On July 23, police in Rasht, Iran, 200 miles northwest of Tehran, attacked a demonstration of some 200 retirees and disabled people. They doused some protesters with pepper spray. Other recent protests of retirees have taken place without government interference.
“The government does not realize that by beating the pensioners, by arresting and imprisoning them in different cities, it can never silence them,” Ismail Gerami, an electrician who retired from the Iran Carton Company in 2008, wrote on the internet page of the National Alliance of Iran Retirees. Gerami himself has been in and out of prison, like thousands of other union, teacher and retiree activists.
“The pensioners do not gather in cold and heat, under snow and rain, in order to have fun! They don’t go to gatherings for cakes and sandwiches nor for hidden rewards!” he said, alluding to one of the ways the bourgeois-clerical regime in Tehran seeks to build participation in its actions.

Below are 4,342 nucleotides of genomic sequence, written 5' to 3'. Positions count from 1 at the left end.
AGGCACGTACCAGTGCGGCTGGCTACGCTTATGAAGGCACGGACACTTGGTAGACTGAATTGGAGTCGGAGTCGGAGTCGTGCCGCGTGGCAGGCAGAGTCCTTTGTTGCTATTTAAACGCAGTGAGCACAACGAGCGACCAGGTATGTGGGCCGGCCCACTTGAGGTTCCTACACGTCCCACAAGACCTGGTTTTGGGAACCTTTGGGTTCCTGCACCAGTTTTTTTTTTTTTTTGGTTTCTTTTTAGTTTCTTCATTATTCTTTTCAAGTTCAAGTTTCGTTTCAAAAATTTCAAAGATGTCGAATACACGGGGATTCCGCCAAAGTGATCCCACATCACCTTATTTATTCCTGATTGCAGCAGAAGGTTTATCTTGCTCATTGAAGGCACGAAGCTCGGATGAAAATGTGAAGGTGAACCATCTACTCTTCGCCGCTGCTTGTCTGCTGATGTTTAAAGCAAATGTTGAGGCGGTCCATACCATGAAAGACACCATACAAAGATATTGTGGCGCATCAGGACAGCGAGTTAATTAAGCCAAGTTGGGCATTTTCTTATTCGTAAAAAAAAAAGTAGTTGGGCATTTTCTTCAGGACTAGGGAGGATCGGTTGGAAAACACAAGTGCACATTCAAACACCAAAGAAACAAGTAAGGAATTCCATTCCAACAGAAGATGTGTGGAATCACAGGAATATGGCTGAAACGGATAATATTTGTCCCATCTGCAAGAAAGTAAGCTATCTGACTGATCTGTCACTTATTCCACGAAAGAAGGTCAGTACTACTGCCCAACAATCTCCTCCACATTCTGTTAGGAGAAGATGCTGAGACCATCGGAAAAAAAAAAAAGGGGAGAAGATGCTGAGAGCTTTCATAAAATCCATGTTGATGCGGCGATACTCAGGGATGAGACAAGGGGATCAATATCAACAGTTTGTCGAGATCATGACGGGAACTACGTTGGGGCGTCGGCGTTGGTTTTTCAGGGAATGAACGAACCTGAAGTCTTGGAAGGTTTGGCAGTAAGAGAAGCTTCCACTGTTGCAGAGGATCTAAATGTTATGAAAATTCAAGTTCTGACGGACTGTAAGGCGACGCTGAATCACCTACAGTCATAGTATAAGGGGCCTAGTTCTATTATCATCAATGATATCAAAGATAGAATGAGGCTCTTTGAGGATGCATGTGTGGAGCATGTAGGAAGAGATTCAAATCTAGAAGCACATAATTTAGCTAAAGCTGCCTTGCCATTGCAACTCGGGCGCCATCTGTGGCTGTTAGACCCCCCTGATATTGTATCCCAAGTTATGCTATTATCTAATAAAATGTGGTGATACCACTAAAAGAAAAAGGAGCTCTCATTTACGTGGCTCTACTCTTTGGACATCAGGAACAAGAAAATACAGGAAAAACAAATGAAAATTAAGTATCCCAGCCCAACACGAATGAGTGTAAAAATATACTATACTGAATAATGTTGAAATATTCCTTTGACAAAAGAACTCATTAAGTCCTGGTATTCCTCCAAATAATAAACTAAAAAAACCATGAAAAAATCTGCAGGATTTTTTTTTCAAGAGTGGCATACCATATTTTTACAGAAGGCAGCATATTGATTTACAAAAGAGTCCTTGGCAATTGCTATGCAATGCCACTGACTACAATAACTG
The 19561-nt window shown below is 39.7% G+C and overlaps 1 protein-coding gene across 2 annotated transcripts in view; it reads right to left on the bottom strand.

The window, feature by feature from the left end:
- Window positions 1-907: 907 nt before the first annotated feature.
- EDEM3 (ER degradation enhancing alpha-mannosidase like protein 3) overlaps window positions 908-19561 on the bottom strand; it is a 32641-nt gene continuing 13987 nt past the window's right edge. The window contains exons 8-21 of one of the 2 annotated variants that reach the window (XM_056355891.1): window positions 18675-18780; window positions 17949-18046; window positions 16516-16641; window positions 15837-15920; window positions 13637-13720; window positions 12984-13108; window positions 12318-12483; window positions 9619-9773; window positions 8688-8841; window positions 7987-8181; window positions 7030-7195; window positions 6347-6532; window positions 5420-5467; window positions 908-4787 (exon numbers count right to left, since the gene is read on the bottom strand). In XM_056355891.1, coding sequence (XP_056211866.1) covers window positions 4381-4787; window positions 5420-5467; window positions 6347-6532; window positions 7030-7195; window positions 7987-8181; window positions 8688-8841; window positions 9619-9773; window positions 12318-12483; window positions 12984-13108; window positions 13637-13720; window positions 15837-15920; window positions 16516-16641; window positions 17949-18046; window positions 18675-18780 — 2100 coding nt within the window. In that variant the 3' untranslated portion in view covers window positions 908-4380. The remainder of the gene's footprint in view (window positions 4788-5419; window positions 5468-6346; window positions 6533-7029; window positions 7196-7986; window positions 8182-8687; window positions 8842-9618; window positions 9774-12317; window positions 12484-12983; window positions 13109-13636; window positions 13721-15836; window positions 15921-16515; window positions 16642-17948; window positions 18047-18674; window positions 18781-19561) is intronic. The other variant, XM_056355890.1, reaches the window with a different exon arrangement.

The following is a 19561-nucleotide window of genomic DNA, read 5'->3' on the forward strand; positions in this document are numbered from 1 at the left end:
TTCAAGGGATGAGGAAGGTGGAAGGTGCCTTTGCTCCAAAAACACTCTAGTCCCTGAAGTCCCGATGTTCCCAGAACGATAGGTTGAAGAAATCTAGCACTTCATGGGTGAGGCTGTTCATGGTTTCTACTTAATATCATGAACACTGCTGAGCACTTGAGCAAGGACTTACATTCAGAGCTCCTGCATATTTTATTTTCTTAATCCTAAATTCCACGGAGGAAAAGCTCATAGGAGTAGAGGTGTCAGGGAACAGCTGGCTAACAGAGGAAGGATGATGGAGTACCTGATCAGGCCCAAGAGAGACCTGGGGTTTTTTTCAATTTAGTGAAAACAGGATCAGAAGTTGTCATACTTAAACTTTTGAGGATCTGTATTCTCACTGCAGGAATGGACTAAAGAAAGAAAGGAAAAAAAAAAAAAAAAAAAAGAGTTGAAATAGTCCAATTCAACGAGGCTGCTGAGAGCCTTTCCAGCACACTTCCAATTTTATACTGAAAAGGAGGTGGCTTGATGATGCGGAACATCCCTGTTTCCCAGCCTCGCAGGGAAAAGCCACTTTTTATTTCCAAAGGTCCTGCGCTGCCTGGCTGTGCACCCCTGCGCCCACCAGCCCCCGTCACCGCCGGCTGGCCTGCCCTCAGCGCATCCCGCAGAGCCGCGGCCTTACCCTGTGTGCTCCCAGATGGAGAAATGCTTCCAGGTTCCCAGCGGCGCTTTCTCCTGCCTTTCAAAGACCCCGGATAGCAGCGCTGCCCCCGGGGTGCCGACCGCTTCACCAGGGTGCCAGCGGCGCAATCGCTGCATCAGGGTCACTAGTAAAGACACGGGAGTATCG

“High prices and inflation, skyrocketing rents, high costs of medical treatment and education,” Gerami notes, “and worst of all, low wages and salaries” have made it hard for young people to get married and start families.
“Which family member does not know that the cause of this bitterness and misery of life is the government,” he says. Sooner or later it won’t be just the retirees at these protests, “they will come with all their family members.”
These weekly protests, demanding higher pensions and better health care, began in January and have been gathering steam. Now they take place around the country every Sunday, Monday and Tuesday.
Meanwhile, the government’s Fars News Agency announced the regime plans to increase the price of bread — “gradually.” In some regions it had already increased 40% by the end of July.